entirely wid a big day’s job, an’ didn’t wake up wid their comin’ in. So
Lord Robert an’ his min left their horses below an’ climbed up an’ looked
in, but cud see nothin’ be razon av the darkness.

"’Arrah now,’ says he, ’Kathleen, come along out o’ that now, fur I’ve got
ye safe an’ sound.’

"They answered him niver a word, but he heard a noise that was the saint
turnin’ over on his bed bein’ onaisey in his slape.

"’Come along out o’ that,’ he repaited; ’an’ you, Tim Maccarty, if ye come
out, ye may go back to yer ditchin’, but if ye wait fur me to fetch ye,
the crows ’ull be atin’ ye at sunrise. Shtrike a light,’ says he. So they
did, an’ looked in an’ saw Tim an’ Kathleen, wan on aitch side o’ the
althar, holdin’ wid all their mights to the crass that was on it.

"’Dhrag thim out av it,’ says Lord Robert, an’ the min went in, but afore
they come near thim, Saint Tigernach shtopped shnorin’, bein’ wakened wid
the light an’ jabberin’, an’ shtud up on the flure.

"’Howld on now,’ says the blessed saint, ’phat’s the matther here? Phat’s
all this murtherin’ noise about?’ says he.

"Lord Robert’s min all dhrew back, for there was a power o’ fear av the
saint in the county, an’ Lord Robert undhertuk to axplain that the girl
was a sarvint av his that run away wid that thafe av a ditcher, but Saint
Tigernach seen through the whole thrick at wanst.

             [Illustration: "Her masther stood be her side"]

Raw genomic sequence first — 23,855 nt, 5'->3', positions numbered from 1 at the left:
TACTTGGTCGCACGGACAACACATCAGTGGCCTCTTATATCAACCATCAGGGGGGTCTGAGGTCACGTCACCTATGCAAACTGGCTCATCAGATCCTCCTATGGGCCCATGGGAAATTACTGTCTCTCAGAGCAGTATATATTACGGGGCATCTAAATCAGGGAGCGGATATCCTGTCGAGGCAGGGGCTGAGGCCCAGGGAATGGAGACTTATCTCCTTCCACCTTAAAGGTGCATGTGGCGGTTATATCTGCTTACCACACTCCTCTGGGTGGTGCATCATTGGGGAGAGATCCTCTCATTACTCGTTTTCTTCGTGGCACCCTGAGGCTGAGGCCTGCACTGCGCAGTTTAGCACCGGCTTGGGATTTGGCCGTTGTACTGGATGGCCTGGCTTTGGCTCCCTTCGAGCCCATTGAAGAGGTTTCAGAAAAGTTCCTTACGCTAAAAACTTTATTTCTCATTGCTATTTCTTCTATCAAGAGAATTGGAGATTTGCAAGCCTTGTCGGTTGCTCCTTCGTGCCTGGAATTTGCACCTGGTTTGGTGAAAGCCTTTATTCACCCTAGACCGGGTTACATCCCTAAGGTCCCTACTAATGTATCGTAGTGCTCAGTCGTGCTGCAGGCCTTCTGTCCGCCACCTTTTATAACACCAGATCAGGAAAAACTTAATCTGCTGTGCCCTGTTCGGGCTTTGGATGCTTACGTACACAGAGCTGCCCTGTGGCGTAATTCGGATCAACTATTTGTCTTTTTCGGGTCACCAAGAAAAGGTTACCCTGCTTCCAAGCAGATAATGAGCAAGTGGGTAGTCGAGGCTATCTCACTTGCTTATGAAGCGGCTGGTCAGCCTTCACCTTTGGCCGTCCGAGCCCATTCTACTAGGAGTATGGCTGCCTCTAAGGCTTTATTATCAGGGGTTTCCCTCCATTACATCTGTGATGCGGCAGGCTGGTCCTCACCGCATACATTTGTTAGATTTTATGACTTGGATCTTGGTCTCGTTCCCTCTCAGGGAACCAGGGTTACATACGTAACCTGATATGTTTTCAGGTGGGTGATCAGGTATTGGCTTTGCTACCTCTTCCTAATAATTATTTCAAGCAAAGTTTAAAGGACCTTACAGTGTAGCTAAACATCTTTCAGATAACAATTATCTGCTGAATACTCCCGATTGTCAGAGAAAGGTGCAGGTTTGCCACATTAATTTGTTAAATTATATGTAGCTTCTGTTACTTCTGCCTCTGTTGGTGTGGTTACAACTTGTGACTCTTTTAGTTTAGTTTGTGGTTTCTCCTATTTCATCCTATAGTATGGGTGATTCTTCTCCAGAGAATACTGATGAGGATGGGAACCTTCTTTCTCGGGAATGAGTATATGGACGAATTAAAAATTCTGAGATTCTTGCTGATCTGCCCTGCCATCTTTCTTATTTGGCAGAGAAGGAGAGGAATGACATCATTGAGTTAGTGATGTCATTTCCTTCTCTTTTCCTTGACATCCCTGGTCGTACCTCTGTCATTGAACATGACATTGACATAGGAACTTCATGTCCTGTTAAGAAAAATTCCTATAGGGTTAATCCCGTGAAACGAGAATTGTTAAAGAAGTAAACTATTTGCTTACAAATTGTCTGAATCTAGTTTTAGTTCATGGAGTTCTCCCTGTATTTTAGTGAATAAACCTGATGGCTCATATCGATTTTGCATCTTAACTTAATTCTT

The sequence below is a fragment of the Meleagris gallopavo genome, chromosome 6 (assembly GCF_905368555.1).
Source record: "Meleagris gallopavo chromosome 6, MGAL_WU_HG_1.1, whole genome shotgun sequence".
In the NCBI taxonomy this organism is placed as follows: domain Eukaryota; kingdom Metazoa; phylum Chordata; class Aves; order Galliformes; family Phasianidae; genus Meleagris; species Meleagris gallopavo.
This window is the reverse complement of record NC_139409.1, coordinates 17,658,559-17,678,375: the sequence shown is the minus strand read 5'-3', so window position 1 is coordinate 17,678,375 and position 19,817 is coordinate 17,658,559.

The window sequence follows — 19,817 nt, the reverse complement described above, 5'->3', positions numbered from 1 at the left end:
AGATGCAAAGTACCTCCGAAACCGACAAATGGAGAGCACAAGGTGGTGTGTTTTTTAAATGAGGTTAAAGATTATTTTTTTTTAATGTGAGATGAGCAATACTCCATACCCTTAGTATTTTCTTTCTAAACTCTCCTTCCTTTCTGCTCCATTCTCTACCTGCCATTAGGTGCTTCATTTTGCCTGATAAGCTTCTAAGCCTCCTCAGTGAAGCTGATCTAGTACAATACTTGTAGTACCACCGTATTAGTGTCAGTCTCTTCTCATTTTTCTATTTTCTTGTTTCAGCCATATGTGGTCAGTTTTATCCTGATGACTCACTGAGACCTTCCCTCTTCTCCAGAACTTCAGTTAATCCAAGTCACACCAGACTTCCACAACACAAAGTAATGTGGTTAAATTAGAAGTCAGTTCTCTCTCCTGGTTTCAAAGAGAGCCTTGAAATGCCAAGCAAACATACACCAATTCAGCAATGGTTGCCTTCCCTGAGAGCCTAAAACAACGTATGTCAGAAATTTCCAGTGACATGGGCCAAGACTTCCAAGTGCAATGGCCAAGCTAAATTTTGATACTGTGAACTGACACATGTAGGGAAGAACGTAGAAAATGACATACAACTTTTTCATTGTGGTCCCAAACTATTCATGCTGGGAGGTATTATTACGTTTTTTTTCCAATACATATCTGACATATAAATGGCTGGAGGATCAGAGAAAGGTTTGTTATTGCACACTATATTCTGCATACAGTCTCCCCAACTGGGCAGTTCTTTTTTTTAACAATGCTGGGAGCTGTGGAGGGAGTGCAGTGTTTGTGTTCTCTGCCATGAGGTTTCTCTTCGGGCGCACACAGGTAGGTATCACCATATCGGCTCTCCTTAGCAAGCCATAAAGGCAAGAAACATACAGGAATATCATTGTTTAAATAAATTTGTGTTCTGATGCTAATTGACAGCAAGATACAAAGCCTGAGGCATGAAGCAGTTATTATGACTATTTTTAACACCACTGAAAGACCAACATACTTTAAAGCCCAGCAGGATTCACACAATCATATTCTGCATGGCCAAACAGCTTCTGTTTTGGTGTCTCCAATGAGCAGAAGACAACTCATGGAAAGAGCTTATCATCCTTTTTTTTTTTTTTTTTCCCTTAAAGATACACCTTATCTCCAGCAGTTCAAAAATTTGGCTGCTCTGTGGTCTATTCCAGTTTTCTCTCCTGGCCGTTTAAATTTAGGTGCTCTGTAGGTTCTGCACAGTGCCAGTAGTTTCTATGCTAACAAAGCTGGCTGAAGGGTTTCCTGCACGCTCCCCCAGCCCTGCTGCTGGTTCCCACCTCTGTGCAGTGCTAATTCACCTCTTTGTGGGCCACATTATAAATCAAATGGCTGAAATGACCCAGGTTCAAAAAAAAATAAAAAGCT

"’Lave aff,’ says he. ’Don’t offer fur to thrape thim lies on me. Pack aff
wid yer murtherers, or it’s the curse ye’ll get afore ye can count yer
fingers,’ an’ wid that all the min went out, an’ Lord Robert afther thim,
an’ all he cud say ’udn’t pervail on the sojers to go back afther the

"’No, yer Anner,’ says they to him; ’we ate yer Anner’s mate, an’ dhrink
yer Anner’s dhrink, an’ ’ull do yer Anner’s biddin’ in all that’s right.
We’re parfectly willin’ to wait till mornin’ an’ murther the ditcher an’
shtale the girl whin they come out an’ get away from the saint, but he
musn’t find it out. It’s riskin’ too much. Begorra, we’ve got sowls to
save,’ says they, so they all got on their horses an’ shtarted back to the

"Lord Robert folly’d thim a bit, but the avil heart av him was so set on
Kathleen that he cudn’t bear the thought av lettin’ her go. So whin he got
to the turn av the road, ’T’underation,’ says he, ’’t is the wooden head
that’s set on me showldhers, that I didn’t think av the witch afore.’

"Ye see, in the break av the mountains beyant the mill, where the rath is,
there was in thim times the cabin av a great witch. ’T was a dale av avil
she done the County Clare wid shtorms an’ rainy sayzons an’ cows lavin’
aff their milk, an’ she’d a been dhrownded long afore, but fur fear av the
divil, her masther, that was at her elbow, whinever she’d crook her
finger. So to her Lord Robert wint, an’ gev a rap on the dure, an’ in.
There she sat wid a row av black cats on aitch side, an’ the full av a
shkillet av sarpints a-shtewin’ on the fire. He knew her well, fur she’d
done jobs fur him afore, so he made bowld to shtate his arriant widout so
much as sayin’ good day to ye. The owld fagot made a charm to call her
masther, an’ that minnit he was shtandin’ be her side, bowin’ an’
schrapin’ an’ shmilin’ like a gintleman come to tay. He an’ Lord Robert
fell to an’ had a power av discoorse on the bargain, fur Robert was a
sharp wan an’ wanted the conthract onsartain-like, hopin’ to chate the
divil at the end, as we all do, be the help av God, while Satan thried to